Finland has a 900-mile border with Russia and brings much experience in the realm of defending against hybrid warfare and operating within Russia’s anti-access and area denial bubble.
“Seeking to join NATO, Finland and Sweden are making a sacred commitment that an attack against one is an attack against all,” Biden said, referring to Article 5 of the NATO treaty. “We see all too clearly how NATO remains an indispensable alliance for the world of today and the world of tomorrow.”
B-52s Land at RAF Fairford for Bomber Task Force Mission
By Greg Hadley
Multiple B-52 bombers from Minot Air Force Base, N.D., arrived at RAF Fairford, England, on Aug. 18 as part of a bomber task force mission in Europe, U.S. Air Forces in Europe announced.
“These bomber task force missions across Europe provide a great opportunity to improve our combined readiness, promote interoperability and demonstrate our global power projection alongside our Allies,” Gen. James B. Hecker, commander of USAFE-AFAFRICA, said in a statement. “Our ultimate strength in the European area of operations is a joint-force lethality—our ability to train and operate with our Allies and partners as one layered, capable and credible combat team.”
Flying into Fairford, the B-52s from the 5th Bomb Wing got a quick start on that training with allies, integrating with fighters from Norway and Sweden.
For Sweden, in particular, the integration marks another milestone as the country continues to progress toward NATO membership.
“Witnessing our nation’s Gripen fighter aircraft flying alongside several of America’s most powerful military aircraft visually depicts the strength and solidarity of NATO,” Maj. Gen. Carl-Johan Edström, commander of the Swedish Air Force, said in a statement. “These moments truly capture the military power that exists within NATO—as individual nations, but, more importantly, as a unified Alliance.”
Media reports in the United Kingdom noted four of the iconic bombers landing at Fairford, garnering considerable attention from locals.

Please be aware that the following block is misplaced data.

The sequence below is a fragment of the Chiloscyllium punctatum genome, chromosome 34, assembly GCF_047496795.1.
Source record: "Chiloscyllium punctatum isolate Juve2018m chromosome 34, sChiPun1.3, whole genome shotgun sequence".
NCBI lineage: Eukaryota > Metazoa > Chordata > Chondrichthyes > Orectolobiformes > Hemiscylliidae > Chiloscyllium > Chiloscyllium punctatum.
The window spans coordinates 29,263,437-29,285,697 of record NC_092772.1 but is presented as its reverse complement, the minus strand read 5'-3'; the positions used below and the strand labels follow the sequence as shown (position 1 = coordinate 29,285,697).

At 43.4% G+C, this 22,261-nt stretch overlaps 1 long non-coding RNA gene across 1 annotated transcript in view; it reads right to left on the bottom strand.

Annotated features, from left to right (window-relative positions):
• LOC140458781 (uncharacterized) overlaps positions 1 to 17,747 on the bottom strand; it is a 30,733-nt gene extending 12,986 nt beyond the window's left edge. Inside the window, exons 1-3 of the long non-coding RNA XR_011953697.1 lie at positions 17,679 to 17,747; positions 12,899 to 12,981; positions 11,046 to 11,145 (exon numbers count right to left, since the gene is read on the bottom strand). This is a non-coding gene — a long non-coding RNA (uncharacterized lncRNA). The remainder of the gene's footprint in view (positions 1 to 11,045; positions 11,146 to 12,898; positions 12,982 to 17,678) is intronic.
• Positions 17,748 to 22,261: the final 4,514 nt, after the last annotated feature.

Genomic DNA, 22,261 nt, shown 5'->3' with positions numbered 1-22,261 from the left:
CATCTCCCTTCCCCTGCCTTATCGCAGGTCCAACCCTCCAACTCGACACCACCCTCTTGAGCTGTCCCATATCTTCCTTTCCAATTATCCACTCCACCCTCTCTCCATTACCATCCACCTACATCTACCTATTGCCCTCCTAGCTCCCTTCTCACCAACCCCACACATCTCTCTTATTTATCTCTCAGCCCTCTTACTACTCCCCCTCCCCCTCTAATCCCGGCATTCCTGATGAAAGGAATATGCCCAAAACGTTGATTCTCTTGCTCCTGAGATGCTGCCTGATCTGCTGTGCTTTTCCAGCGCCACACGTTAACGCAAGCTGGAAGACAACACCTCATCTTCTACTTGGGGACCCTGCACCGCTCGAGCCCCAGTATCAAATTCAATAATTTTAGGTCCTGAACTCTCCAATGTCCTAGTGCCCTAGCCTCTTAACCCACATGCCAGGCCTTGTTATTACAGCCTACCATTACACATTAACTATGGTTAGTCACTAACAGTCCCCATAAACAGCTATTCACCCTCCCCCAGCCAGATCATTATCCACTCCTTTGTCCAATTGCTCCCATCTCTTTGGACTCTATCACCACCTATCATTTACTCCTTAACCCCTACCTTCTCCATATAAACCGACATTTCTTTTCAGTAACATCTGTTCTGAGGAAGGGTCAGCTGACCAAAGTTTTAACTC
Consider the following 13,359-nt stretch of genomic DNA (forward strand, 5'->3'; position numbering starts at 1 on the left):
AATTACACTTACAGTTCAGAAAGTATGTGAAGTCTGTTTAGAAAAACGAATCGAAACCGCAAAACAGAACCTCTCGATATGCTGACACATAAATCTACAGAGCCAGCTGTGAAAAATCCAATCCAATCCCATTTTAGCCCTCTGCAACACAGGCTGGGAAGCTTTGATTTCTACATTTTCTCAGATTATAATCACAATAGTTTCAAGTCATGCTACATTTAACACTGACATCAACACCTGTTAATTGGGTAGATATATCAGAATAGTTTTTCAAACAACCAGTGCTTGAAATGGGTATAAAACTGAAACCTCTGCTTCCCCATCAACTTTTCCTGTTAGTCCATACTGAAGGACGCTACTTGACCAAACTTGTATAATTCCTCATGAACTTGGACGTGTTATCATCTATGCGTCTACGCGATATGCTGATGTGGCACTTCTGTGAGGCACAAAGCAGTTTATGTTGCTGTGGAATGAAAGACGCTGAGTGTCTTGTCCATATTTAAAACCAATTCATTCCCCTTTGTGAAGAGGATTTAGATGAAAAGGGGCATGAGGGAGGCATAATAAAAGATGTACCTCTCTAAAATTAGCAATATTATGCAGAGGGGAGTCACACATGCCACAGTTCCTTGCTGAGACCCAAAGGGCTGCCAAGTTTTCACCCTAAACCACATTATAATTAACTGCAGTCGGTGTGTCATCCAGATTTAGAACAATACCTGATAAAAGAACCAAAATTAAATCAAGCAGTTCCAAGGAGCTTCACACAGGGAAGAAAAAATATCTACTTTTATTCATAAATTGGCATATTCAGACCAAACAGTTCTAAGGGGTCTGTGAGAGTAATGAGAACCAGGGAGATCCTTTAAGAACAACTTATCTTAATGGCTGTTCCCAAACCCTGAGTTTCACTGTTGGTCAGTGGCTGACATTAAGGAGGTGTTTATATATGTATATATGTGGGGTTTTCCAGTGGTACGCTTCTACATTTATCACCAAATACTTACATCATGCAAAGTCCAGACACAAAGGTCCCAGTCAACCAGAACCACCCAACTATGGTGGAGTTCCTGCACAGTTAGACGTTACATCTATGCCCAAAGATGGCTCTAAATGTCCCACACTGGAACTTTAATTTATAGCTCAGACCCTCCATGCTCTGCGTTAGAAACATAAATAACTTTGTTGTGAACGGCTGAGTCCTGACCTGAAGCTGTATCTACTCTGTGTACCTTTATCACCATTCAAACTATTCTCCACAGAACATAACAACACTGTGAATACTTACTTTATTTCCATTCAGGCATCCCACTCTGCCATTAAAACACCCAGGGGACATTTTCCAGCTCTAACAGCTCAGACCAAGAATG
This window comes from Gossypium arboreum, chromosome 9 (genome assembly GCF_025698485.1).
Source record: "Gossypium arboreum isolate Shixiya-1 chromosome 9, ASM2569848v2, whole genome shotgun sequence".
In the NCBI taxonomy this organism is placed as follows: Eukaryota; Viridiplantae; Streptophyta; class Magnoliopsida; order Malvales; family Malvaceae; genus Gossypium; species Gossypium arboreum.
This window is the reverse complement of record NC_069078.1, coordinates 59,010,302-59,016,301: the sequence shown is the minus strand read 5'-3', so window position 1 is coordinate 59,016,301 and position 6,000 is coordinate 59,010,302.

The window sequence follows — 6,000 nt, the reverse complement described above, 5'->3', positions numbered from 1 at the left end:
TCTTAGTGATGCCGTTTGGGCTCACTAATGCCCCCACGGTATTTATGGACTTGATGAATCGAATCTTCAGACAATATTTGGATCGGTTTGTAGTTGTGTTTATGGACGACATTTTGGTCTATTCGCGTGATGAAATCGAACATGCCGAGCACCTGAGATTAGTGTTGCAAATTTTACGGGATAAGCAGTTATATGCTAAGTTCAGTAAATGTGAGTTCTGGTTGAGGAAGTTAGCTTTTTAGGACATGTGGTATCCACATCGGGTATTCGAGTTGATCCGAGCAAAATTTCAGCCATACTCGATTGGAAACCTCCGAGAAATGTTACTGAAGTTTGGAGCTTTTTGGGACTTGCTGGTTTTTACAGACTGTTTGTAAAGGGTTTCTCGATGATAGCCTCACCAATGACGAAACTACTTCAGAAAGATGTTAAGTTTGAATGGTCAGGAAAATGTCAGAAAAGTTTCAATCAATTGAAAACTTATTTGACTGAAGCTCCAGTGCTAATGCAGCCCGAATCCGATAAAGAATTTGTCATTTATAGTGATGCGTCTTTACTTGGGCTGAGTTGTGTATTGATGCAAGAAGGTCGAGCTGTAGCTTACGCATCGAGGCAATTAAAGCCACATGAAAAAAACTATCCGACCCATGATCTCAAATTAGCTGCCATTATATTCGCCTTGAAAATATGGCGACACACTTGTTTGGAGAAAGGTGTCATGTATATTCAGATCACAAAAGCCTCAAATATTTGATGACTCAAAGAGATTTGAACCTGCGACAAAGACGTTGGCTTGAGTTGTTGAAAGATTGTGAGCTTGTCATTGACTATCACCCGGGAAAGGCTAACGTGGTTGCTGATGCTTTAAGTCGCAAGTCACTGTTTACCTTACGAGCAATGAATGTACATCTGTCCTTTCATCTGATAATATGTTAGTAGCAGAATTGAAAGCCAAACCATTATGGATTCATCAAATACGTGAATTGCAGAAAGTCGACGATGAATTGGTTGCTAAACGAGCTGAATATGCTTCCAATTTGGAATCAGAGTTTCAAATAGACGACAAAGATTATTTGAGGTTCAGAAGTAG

“Our strategic bomber missions demonstrate our always ready, global strike capability,” Lt. Col. Ryan Loucks, 23rd Expeditionary Bomb Squadron BTF commander. “The B-52 remains a universally recognized symbol of America’s assurances to our Allies and partners.”
This marks the second time this year B-52s from Minot have flown to RAF Fairford for a bomber task force mission. In February, four of the bombers arrived in Europe. Prior to that, B-1B bombers from Dyess Air Force Base, Texas, deployed to RAF Fairford in November 2021.
RAF Fairford is the only forward operating location for U.S. bombers in Europe, so bomber task forces are usually based from there, with the aircraft flying missions across the continent and sometimes farther in a projection of U.S. air power and as an opportunity for aircrews to integrate with allies and partners.
This most recent BTF marks the first one the Air Force has announced since Russia invaded Ukraine in late February, raising security concerns across the region and leading NATO to significantly increase its air policing and air shielding missions along its eastern flank. USAFE’s release on the mission made no mention of Russia, and it is unclear if the B-52s will fly over Eastern Europe during their time in the region.